Bachmann 33-825Y 25 Ton Queen Mary brake van

Discussion in 'Reviews' started by smleonard55, Feb 29, 2016.

  1. smleonard55

    smleonard55 Full Member

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    Bachmann 33-825Y 25 Ton Queen Mary brake van
    Number LDS56293 in BR Bauxite

    To call this a review seams a little pretentious on my part but I wanted to share the model with readers who like something a little different. A sure way to spin a few extra pennies for the retailer is to produce limited editions. Sometimes they come with a certificate sometimes just announced as a limited run of a given number of about 504. Can anybody explain this arbitrary number? Its always been a mystery to me.

    The model is one of Bachman’s more established offerings, having been around for several years. The apparently insatiable demand for unusual liveries presents the ideal opportunity to produce something different without the expense of new tooling.
    On this occasion, commissioned by the Cornish retailer Kern Model centre who have a well documented history of bringing limited editions to market.
    My first experience of seeing one of the ”Queen Mary” brakes was one cold night at Ipswich, some 35 years ago when some friends told me about a departmental move. With steaming Max-Pax tea in its flimsy, brittle container with the lid that never fitted
    properly and notebook in hand we stood for a couple of hours waiting for the rare visitor. As promised, without any ceremony it trundled past on an unremarkable freight, the destination of witch was unknown! Two hours to see a tatty wagon, by now you must think we had lost it or had nothing better to do but for us it was more about doing something together with the expectation of something hitherto not seen at the busy East Anglian junction.
    Personal observation
    The real attraction for me is the livery. The large electrification sign and diagonal grey stripe hint of future development on the railway along with those cheerful warning stripes, a plethora of data panels and bright yellow buffer beams and a chance to run trains that would otherwise not be seen in regular service. Price and value. This is very subjective. Weighing in at around £19.00 upwards, according to the retailer’s site this slightly higher cost of £25 sets it apart from the retail catalogue but seams quite fair compared to purchasing decals and paint for a home produced equivalent.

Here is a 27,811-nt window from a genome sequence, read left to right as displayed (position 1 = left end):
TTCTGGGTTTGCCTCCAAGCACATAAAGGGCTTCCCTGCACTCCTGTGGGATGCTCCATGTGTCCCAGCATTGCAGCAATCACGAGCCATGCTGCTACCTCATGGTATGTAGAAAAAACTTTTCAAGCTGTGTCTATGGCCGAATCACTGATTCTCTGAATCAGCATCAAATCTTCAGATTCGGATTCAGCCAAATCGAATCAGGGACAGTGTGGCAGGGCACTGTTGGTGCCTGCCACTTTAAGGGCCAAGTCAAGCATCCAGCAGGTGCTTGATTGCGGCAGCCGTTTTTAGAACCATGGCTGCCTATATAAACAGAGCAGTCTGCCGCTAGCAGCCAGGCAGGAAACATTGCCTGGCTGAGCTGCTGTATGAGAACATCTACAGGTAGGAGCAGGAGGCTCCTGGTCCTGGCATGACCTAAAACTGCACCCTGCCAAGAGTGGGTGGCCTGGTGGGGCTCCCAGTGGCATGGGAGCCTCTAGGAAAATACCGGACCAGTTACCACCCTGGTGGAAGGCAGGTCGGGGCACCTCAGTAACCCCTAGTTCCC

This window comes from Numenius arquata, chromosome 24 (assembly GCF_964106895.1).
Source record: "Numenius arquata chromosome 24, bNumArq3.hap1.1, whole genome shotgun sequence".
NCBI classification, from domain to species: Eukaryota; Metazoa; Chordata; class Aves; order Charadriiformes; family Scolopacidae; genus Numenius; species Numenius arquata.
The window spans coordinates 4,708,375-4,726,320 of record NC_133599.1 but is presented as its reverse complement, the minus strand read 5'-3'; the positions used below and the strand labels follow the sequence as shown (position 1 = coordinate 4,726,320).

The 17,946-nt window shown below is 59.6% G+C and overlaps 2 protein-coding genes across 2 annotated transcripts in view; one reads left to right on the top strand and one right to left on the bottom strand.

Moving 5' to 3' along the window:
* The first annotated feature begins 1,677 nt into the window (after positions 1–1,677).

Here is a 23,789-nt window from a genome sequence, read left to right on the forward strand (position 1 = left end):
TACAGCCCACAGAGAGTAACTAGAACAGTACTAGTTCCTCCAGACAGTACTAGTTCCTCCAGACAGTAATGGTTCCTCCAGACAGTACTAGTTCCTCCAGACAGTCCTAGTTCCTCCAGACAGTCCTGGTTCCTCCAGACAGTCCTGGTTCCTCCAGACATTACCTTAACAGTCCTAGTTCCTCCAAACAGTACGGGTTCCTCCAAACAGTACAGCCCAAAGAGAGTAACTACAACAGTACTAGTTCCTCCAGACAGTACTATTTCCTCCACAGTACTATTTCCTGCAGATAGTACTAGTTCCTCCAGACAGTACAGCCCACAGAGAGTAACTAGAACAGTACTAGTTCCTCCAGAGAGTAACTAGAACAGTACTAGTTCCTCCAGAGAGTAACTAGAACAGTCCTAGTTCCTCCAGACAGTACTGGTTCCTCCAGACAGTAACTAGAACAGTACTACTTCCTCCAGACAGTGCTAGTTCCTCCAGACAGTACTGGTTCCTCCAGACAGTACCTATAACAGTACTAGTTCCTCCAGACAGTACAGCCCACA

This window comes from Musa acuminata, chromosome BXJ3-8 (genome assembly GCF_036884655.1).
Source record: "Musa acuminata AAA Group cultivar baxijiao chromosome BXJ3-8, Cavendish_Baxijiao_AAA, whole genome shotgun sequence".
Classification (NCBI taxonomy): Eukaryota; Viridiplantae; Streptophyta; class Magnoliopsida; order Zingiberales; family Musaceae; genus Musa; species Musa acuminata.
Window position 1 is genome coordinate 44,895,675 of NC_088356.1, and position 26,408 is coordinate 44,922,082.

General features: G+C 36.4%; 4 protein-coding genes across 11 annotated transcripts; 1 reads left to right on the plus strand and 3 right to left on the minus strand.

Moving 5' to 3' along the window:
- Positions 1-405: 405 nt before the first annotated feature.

[​IMG][​IMG][​IMG][​IMG]
     
    Gary and paul_l like this.
  2. Toto

    Toto I'm best ignored Staff Member Founder Administrator

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    Very nice indeed. Something a little different. I like anything with the black and yellow warning panels.

    Nice model.

    Cheers

    Toto
     
  3. Bernie

    Bernie Full Member

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    Mine arrived from Kernow this week and I agree, it certainly is something different. Thanks smeonard55 for some great photos and a colourful first hand experience of the real thing.

    At an impressive 146 grams and 155mm buffer to buffer, it is much heavier and longer than my other guards vans (my other brake vans are about 100 grams lighter). With 8 solid metal wheels it glides smoothly on a test run, it rolls and pulls nicely and negotiates set track points without issue. It is well detailed with molded boards and rivets etc, and the tiny printed labels are very clear. Separate running boards are supplied for the new owner to optionally fit to the bogies.

    Molded hand rails and very course lamp irons indicate an older model origin. There is no glazing at all, and no details inside the verandas. Small plastic tension lock couplings are integrally molded into the bogies, so changing the couplings may need a lot of work although the bogies have screw fitting rather than rivets. With no obvious way to get inside and no instructions, fitting interior lighting may be difficult. Buffers are not sprung, but I am not sure that this is an issue when running.

    For me, it is excellent value and a very satisfactory model.
     
  4. Keith M

    Keith M Staff Member Moderator